It's late June again, which means all-star breaks for full-season teams and season openers for short-season levels in the minor leagues. With the halfway point upon us, let's catch up with how things have been going over the first half of the season, starting with the upper-level clubs in Pawtucket and Portland.
With the bridge year upon us, the upper-levels were bound to be stacked with big name prospects, and so far that's been the case. For the first time since perhaps 2006 when Jon Lester and Dustin Pedroia headlined for the PawSox, Boston's Triple-A team will see some of the top talent in the system spend most of its season in McCoy. For the most part, though, this is the result of some quick call-ups from Portland.
With Junichi Tazawa out for the season, Pawtucket's talent was mainly to be found in Josh Reddick to start the year. The young outfielder had come up to Pawtucket last year following a hot start in Portland that actually led to a short trip to the majors before it led back to Triple-A. But whatever momentum Reddick had, he left in Portland, struggling mightily after his initial call-up. While this year has been better, Reddick has continued to struggle. Though his power continues to shine through in bursts, he's had some trouble making contact and getting on base. Hidden in the midst of a bad year and an unproductive trip to the show, though, was the quietly impressive June Reddick had been having in Triple-A. It's a small sample size of 38 at bats, but .342/.422/.474 is nothing to sneeze at—especially with six walks and five strikeouts. The call-up may prove ill timed—we'll have to see if Reddick can build on his improved month when he eventually returns.
Otherwise, the PawSox were a collection of might-never-bes such as Mark Wagner and Aaron Bates, both still with the potential to do some good but the reputation of fringe prospects or AAAA players, and fallen talent like Michael Bowden, who would have to find a way to convince the Sox to give him another chance after disastrous MLB showings. While Bates hasn't performed, and Wagner has found his way to the DL with a broken hand, Michael Bowden perhaps deserves a second look. While his year started poorly as he tried to work on changing his mechanics, a return to his old ways has coincided with a return to his old numbers, and he is suddenly looking a little dominant again.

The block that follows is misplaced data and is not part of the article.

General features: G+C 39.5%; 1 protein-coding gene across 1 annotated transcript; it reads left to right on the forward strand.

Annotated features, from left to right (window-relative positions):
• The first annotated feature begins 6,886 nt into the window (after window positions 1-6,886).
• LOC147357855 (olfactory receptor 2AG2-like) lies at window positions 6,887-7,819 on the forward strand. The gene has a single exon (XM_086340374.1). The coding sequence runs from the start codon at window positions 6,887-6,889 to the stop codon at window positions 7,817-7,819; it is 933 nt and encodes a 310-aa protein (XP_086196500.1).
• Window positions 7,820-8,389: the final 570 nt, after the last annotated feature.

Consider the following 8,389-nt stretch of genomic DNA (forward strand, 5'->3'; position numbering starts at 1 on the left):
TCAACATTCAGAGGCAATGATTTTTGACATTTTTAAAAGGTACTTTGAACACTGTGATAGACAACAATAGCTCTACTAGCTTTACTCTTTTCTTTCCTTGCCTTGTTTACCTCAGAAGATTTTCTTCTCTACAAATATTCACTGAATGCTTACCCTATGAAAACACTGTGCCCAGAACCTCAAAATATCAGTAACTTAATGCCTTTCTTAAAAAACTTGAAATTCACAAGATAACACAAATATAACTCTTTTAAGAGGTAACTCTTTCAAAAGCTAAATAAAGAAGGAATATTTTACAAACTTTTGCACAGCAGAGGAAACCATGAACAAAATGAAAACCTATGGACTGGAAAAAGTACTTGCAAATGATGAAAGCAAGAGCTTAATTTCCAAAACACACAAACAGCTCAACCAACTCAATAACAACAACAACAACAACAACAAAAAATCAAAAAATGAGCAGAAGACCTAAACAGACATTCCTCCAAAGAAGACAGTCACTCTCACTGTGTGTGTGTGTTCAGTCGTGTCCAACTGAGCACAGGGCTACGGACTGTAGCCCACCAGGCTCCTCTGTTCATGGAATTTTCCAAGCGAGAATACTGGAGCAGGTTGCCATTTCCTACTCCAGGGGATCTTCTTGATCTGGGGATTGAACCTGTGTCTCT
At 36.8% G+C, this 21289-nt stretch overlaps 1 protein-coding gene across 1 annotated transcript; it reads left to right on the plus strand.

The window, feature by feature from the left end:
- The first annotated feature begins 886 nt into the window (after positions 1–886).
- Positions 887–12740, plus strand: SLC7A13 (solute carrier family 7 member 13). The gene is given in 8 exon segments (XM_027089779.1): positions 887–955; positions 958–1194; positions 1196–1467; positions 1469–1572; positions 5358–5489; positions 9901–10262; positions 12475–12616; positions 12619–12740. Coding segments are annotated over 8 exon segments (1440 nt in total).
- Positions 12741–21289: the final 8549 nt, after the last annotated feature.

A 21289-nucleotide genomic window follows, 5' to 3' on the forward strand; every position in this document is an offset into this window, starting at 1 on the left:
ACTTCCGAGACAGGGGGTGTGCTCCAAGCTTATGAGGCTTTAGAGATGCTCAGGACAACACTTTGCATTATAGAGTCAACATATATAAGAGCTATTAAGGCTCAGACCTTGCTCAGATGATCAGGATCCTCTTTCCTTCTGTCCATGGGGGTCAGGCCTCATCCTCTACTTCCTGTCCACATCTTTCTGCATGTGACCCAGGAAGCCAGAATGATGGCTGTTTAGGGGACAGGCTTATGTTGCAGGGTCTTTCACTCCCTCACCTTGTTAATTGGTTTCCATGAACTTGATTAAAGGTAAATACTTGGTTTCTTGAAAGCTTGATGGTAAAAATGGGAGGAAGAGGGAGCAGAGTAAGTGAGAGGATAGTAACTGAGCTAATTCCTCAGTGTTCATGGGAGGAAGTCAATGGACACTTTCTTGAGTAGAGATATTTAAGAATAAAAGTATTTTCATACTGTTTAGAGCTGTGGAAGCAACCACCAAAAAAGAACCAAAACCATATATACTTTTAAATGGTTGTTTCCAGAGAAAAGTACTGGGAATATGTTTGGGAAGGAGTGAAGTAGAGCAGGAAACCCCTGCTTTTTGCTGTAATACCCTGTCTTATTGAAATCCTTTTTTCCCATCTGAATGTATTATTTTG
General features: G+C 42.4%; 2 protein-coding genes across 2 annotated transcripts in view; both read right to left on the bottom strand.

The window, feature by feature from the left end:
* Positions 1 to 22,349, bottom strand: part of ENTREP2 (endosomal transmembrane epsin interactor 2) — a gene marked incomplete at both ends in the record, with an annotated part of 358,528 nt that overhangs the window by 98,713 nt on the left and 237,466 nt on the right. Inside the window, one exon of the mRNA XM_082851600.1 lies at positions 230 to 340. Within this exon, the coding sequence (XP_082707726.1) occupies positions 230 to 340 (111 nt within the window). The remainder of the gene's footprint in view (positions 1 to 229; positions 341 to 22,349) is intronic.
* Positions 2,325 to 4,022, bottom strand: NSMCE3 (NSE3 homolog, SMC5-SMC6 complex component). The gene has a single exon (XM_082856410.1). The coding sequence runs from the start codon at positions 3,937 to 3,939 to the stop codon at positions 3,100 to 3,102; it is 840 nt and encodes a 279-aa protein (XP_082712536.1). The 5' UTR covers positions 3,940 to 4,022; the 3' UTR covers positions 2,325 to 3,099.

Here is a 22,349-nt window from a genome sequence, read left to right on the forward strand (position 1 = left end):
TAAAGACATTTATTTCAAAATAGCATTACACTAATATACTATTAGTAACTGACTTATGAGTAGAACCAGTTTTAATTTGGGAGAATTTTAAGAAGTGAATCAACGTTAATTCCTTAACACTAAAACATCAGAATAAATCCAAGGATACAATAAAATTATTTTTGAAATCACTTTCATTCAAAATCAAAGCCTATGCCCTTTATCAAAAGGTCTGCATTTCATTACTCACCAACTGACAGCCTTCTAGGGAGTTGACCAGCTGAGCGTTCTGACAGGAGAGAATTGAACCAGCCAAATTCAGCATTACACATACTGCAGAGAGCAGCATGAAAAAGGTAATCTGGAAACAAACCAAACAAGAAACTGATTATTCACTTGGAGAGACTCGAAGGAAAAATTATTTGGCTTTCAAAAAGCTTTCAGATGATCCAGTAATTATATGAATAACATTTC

There has also been an in-between group of players who have a good shot at helping the Red Sox this year. Mostly this is in the bullpen, where the Red Sox stocked their leftovers from their "see what sticks" offseason approach. Oddly enough, the one guy who looks most capable of actually helping, Robert Manuel, has been given no major league appearances. Manuel has been dominating AAA to the tune of a 0.95 ERA, making many question why the less effective veterans and more wild rookie Dustin Richardson have gotten the call ahead of him.
There's also some guy named Daniel Nava. Not sure if he's done anything though. . .
Really, though, it's the callups that have infused Pawtucket with its most impressive talent. Ryan Kalish, Lars Anderson, and Felix Doubront rank as the second, fourth, and sixth best prospects in the system respectively according to soxprospects.com, and all of them showed why in Portland.
The results in Pawtucket, however, have not been entirely the same. While Doubront actually ended up pitching better than he did in Portland in a few starts before making a spot start for the Major League team, Kalish has run into a hip flexor injury, and Lars Anderson has been plagued by the same problems that ruined his 2009 season: strikeouts, and ground balls. Right now, Doubront is definitely the closest of the three to being MLB ready, though he isn't there yet.